Book: After Eden by Katherine Pine
Series: Fallen Angels #1
Pages: 235 (Approx. 87,000 words)
Genre: Young Adult / Paranormal Romance
Buy A Copy: Barnes & Noble | Smashwords | Amazon
Available Formats: Ebook
Publication Date: April 17th, 2011
How Did I Get This Book: From Author, For Review
Preview Book: Read Chapter 1
Description: Devi knows she shouldn't trust the new employee at her favorite used bookstore. Sure, he's funny, smart and hands down the sexiest guy she's ever met, but something dark lurks behind his unassuming smile and sinful green eyes.
Still, a girl can't always afford to be picky. When an angel abducts your twin brother it should come as no surprise that the one person who can help you get him back is a demon--and only if you're willing to pay his price.
Let me start this off by saying Katherine Pine certainly has a remarkable way with words. I adore Pine’s writing style – her descriptions are simply fabulous. From the moment I began the book, I was transported into Devi’s mysterious and vivid world.
Oz, the love interest in After Eden is beyond awesome. Devi describes his look as “beautiful in that indie musician or starving poet kind of way”, which let me be the first to say, yum. But the wonderful thing about Oz, is that he is a complete sweetheart. Honestly, he might just be one of my favorite new young adult studs.
I only had a few issues with After Eden, the main being the fact that the plotline deviated from its original point. The beginning premise of the book, and what is targeted in the summary, is the story of Devi finding her long lost twin brother. While the story eventually returns to that original storyline, it seems to get lost during the bulk of the book. Normally, I would take greater issue with this, but the fact is, I really enjoyed the book in its entirety. Maybe it’s a simple case of the book summary being off; it certainly wouldn’t be the first time. Because honestly, the story arc of Devi finding her missing brother isn’t the main focus – the devils and demons coming after Devi storyline is.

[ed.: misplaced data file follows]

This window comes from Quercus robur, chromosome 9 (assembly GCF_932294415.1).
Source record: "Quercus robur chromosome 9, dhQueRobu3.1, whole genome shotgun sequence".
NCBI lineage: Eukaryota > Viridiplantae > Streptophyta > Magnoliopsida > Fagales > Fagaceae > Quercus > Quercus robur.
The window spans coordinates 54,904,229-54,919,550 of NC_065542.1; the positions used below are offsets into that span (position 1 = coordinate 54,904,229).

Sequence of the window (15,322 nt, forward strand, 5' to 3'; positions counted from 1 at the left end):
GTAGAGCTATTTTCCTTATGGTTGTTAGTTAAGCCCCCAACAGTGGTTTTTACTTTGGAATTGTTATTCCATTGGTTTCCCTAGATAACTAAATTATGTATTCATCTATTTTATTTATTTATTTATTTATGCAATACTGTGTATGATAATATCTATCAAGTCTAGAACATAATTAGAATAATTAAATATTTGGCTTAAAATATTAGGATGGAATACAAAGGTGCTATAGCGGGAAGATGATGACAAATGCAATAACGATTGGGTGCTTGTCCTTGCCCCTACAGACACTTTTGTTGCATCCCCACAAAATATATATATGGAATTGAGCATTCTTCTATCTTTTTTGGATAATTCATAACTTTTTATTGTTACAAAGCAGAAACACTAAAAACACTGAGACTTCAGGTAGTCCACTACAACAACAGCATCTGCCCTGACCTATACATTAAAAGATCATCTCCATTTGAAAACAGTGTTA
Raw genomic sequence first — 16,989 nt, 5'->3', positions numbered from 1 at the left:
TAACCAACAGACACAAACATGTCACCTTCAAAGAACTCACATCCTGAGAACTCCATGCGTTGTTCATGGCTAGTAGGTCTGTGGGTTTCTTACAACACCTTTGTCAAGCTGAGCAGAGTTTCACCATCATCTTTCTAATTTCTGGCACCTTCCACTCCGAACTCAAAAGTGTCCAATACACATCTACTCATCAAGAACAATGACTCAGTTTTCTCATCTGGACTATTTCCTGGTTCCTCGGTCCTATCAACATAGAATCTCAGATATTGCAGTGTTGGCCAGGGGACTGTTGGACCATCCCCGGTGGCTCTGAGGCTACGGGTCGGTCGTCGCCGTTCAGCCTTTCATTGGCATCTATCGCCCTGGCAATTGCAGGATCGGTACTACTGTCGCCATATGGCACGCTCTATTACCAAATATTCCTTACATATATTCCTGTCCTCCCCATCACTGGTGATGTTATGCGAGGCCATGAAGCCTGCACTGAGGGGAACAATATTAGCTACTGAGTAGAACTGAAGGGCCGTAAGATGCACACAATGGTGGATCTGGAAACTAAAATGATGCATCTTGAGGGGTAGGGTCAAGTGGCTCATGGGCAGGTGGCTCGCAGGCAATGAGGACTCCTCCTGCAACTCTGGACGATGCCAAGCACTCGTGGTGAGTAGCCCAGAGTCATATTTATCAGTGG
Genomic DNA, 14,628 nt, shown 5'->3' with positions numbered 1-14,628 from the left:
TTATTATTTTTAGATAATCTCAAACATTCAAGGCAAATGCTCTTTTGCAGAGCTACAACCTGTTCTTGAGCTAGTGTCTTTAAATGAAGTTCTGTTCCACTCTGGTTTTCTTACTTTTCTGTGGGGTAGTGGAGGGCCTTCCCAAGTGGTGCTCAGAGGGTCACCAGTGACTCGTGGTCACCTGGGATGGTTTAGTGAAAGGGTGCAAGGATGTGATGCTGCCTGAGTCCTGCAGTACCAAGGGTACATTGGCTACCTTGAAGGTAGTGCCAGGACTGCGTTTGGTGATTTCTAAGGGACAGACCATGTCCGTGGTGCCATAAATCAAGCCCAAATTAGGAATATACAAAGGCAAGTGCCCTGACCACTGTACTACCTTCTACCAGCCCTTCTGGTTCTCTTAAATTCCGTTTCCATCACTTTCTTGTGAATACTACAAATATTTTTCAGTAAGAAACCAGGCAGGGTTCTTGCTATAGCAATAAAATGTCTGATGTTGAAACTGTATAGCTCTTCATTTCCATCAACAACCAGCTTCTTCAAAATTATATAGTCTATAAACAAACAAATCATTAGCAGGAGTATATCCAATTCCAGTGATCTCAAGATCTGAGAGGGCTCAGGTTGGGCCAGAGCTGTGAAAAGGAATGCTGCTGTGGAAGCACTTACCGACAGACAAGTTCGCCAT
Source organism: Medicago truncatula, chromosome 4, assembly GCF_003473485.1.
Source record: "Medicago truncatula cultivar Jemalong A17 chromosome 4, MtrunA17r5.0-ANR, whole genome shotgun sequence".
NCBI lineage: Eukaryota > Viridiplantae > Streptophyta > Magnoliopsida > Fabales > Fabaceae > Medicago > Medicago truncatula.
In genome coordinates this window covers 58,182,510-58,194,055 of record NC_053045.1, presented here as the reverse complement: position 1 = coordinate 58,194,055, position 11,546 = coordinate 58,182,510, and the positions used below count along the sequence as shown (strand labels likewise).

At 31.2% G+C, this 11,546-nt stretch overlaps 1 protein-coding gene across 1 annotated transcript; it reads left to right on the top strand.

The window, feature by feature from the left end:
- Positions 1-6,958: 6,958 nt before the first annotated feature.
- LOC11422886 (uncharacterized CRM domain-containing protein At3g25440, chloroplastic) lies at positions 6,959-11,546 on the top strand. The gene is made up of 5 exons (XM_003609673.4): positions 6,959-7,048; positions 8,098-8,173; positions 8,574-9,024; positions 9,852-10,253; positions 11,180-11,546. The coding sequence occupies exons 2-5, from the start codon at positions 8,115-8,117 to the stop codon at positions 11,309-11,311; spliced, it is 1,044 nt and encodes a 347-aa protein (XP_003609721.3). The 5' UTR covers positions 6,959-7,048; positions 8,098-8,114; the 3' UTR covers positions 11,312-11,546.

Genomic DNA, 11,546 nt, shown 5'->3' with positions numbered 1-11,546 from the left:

Which, isn’t necessarily a bad thing. Because, man, are those demons and devils ever entertaining. Pine did a great job with creating these villains, because it’s impossible to see them as purely evil. As readers, we often want to label someone as “the bad guy”, when in reality, nobody is ever all bad. The devils and demons (especially the demons), do what they do because they feel too much. How can you really fault someone for that? Let me tell you what - it certainly keeps things interesting.
My only other issue with the book lies with the character of Devi. Let me begin by saying that for 75% of the time, I loved her character. But, there were a few instances, one in particular, when I was left questioning her overall sanity and self-worth. She doesn’t seem to think to highly of herself and she doesn’t come off as a very strong character. I do not want to get too deep into this, because I really don’t want to spoil anything for you guys, but I wish Devi would have shown more backbone throughout the book. Hopefully she will develop more of a spine in the next installment.